A prospective study on transglenoid suture repair ver- acute, primary traumatic anterior shoulder instability
sus open stabilization revealed a 6% recurrence rate in associated with a Bankart lesion can significantly reduce
the open group and a 17% recurrence in the arthroscopic the rate of recurrence.
group over 36 to 40 months.40 Cole and colleagues re-
ported a prospective study on arthroscopic stabilization Summary
with bioabsorbable tacks versus open repair in which The role of arthroscopic procedures in the management
patients initially had an examination under anesthesia of glenohumeral instability continues to evolve and rep-
(EUA) and diagnostic arthroscopy. Based on the find- resents an effective alternative for addressing the pathol-
ings at arthroscopy, patients were placed in the ogy associated with this condition. Patient selection cri-
arthroscopic group or the open group. Recurrence rates teria, operative techniques, and implants all continue to
were 24% for the arthroscopic group and 18% for the evolve and have resulted in improved rates of success.
open group. This study concluded that both groups Arthroscopic procedures benefit patients by avoiding the
yielded similar results if the procedure was selected on common morbidities associated with the disruption of
the basis of the pathology found at the time of EUA and the anterior soft tissues, including a loss of external ro-
diagnostic arthroscopy.41 tation associated with open procedures. Arthroscopic
procedures remain technically demanding and require
Rotator Interval Repair skills to address all of the existing pathology. The sur-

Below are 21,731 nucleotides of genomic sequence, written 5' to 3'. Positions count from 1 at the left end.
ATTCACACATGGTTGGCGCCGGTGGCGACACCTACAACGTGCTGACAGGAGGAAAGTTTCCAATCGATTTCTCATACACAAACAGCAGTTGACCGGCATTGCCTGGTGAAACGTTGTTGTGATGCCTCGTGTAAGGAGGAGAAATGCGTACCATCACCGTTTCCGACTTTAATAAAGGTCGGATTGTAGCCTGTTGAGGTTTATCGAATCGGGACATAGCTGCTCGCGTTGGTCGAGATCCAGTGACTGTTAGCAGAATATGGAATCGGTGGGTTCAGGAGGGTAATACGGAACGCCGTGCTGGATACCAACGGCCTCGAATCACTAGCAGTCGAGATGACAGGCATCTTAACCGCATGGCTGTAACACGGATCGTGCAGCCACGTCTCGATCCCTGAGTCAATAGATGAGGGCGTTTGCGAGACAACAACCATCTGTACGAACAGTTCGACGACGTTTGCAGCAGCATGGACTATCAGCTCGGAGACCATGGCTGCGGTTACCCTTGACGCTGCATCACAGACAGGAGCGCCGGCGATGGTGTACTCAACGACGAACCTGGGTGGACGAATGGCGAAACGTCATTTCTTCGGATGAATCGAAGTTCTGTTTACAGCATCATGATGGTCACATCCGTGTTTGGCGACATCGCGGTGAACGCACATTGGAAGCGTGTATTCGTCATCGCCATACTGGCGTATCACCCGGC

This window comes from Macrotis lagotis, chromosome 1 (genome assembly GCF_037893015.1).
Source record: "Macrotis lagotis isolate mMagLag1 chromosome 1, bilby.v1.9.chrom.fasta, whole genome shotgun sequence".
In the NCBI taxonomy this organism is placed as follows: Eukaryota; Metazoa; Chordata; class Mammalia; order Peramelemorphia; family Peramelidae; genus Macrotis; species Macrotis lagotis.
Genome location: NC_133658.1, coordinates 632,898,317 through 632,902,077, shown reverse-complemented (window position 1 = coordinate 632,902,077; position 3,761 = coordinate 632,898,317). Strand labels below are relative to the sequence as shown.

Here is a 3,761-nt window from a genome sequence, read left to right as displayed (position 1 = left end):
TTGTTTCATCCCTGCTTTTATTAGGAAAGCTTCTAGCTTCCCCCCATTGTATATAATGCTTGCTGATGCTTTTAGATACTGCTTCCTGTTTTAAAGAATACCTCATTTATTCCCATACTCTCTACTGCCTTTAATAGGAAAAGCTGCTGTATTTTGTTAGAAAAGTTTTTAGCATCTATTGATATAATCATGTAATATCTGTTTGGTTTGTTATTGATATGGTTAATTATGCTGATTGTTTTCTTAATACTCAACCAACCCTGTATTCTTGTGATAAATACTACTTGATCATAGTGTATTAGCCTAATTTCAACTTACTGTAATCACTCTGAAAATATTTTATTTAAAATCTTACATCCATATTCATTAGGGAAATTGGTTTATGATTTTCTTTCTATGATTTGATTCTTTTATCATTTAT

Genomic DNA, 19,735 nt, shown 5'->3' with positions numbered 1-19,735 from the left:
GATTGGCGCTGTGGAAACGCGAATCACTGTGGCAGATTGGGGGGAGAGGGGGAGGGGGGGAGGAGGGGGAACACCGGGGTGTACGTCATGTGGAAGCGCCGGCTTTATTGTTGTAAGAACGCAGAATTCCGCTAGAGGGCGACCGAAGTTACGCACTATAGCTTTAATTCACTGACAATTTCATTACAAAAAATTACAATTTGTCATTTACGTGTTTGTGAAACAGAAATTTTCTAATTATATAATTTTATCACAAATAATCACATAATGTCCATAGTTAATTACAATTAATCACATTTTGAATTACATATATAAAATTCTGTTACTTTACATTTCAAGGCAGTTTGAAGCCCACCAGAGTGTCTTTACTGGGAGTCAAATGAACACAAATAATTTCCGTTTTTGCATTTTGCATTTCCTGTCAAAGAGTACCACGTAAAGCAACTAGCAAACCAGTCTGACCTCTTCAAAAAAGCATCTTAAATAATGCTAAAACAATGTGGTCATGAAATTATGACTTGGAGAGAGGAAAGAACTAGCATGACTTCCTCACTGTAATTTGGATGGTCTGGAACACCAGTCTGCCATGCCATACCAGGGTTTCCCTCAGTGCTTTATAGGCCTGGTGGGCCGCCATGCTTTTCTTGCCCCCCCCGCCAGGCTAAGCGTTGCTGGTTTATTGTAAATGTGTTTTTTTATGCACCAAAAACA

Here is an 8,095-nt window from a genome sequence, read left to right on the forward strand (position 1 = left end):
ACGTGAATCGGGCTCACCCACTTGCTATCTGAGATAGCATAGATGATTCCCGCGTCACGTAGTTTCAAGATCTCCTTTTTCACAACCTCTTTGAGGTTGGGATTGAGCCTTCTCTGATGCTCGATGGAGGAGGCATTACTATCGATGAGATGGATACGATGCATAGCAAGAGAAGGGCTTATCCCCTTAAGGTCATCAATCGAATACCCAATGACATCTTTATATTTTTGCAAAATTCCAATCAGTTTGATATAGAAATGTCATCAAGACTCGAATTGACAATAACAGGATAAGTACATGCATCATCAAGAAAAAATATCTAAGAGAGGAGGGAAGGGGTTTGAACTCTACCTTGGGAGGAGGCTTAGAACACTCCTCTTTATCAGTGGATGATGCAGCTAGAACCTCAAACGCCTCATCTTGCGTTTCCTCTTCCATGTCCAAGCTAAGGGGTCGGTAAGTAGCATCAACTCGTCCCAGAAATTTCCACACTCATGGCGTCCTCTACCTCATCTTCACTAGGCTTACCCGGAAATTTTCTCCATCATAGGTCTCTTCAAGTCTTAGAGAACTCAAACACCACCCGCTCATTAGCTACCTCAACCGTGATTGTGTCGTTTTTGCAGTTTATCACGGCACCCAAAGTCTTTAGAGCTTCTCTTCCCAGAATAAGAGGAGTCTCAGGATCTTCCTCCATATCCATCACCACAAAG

Rotator interval tears are often associated with gleno- geon must be prepared to address many conditions be-
humeral instability and interval pathology should be yond the Bankart lesions including glenoid bone lesions,
128 Bulletin • Hospital for Joint Diseases Volume 60, Numbers 3 & 4 2001-2002
capsular laxity, rotator interval lesions, and SLAP le- secure anchoring system for Caspari’s transglenoid mul-
sions. In addition to the documentation of recurrence, tiple suture technique using biodegradable poly-L-lactic
the success of this procedure must be evaluated within acid button. Arthroscopy 12:293-299, 1996.
the context of retained ranges of motion, recovery time, 18. Kagaya K, Yoneda M, Hayashida K, et al: Modified
Caspari technique for traumatic anterior shoulder insta-
proprioceptive control, and the return to prior levels of
bility: Comparison of absorbable sutures versus absorb-
activity. Further studies are necessary to continue to vali-
able plus nonabsorbable sutures. Arthroscopy 15(4):400-
date the efficacy of arthroscopic stabilization. 407, 1999.
19. Pagnani MJ, Warren RF, Altchek DW, et al: Arthroscopic